Grief and Loss Counselling Central Coast, Sydney North and Online

Grief and loss counselling Sydney.

Grief and loss go closely hand in hand. When you lose someone close through death or the end of a friendship it is common to go through a period of mourning or grief. The loss of a pet can send you into a state of grief also. The same goes for an important object that held special meaning or significance - such as an irreplaceable heirloom or photograph. Learning that you have a terminal illness may also bring on a grieving process of the life that will soon be over.

Victims of fire or flood who lose their homes and possessions, understandably go through a period of grief before regaining enough energy to start again and rebuild.

Over the past two years, COVID-19 has presented yet another source of grief and loss. Freedoms to go to work, gather socially with friends and loved ones and even enjoy the outdoors for exercise. Worse still you may have lost a loved one.

If you lose a partner, child or close friend it can take years to recover and move on with your life. It often involves coming to terms with a change in your identity. What if after a long marriage, your spouse passes away suddenly? One day you are a part of a couple and then suddenly you find yourself single - in a state of confusion wondering who you are now.

Coping with Grief

Death is the most significant cause of grief:

Some points to consider:

Twitter went here

What is normal grief?

A Summary from: Mal McKissock, Coping with Grief (Sydney: The Austalian Broadcasting Corporation, 1992).

The First Day:


The Third Day:

  • Reality starts to set in and often coincides with the funeral.
  • Numbness may start to wear off and pain may increase.

The Seventh Day:

  • Loneliness, isolation and despair often appear at this time.
  • One moment you may feel reasonable and then, all of a sudden, a black cloud may descend. This often happens without warning.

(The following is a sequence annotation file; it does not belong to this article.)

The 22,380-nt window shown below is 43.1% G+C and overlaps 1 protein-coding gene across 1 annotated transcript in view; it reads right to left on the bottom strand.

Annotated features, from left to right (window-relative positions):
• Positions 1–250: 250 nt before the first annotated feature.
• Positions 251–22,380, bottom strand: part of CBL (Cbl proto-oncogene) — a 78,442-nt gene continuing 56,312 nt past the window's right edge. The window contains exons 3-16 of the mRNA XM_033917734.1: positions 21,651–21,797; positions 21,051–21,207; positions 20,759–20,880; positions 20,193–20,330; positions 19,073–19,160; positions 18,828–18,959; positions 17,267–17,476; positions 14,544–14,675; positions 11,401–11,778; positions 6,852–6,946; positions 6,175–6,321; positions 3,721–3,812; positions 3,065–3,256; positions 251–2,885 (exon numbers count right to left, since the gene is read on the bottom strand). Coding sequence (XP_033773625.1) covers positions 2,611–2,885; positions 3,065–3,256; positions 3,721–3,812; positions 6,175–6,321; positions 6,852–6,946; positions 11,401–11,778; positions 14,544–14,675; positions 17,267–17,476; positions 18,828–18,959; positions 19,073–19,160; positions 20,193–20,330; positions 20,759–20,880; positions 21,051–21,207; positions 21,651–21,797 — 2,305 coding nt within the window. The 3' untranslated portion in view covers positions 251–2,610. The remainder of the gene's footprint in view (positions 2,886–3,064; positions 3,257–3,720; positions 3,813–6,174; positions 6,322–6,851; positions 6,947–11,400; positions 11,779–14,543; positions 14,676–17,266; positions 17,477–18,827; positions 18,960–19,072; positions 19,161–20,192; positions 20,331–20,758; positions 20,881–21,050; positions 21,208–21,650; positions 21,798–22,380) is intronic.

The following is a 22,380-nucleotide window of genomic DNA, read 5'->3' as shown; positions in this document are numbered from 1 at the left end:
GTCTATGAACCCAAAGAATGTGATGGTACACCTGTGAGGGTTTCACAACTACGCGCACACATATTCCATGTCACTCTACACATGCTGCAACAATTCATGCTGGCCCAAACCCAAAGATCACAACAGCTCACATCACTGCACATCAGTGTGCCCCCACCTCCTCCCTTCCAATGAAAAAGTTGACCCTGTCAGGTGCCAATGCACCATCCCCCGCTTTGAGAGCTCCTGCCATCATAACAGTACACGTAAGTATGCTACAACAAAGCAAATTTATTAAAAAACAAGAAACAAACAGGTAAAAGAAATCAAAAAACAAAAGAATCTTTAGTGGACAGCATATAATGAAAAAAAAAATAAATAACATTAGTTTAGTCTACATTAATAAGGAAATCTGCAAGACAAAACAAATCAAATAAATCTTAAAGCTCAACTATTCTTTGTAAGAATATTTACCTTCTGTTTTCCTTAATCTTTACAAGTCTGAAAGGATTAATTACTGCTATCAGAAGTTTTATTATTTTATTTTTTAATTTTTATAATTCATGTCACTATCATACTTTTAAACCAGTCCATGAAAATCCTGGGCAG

Four to Six Weeks Later

  • The defence mechanisms, the body'sprotective devices, start to wear off and feelings may be more free to come to the surface. Reactions that did not occur earlier are possible at this stage.
  • Once again - talking about your feelings helps.

"I'm Fine" and Other Nonsense

Much of the incorrect information we learned and practised may have convinced us not to show our real feelings at any cost. We may have been taught to bury any feelings that dealt with sadness. We may have been taught: "Laugh and the whole world laughs with you, cry and you cry alone." This and hundreds of other clichés about dealing with sad feelings taught us to lie about how we felt. And even the lying was protected under other mis-information such as: "Don't burden others with your feelings."


How often have you lied about your feelings when asked the question, "How are you?"

How often have you said, "Fine thanks!" when you were not fine at all?

Every time we lie to others we lie to ourselves. Our subconscious mind hears the lie and continues to deny he feelings generated by the initial event. Unresolved losses are cumulative, and cumulatively negative. Time does not heal the pain caused by loss and neither does lying about our feelings.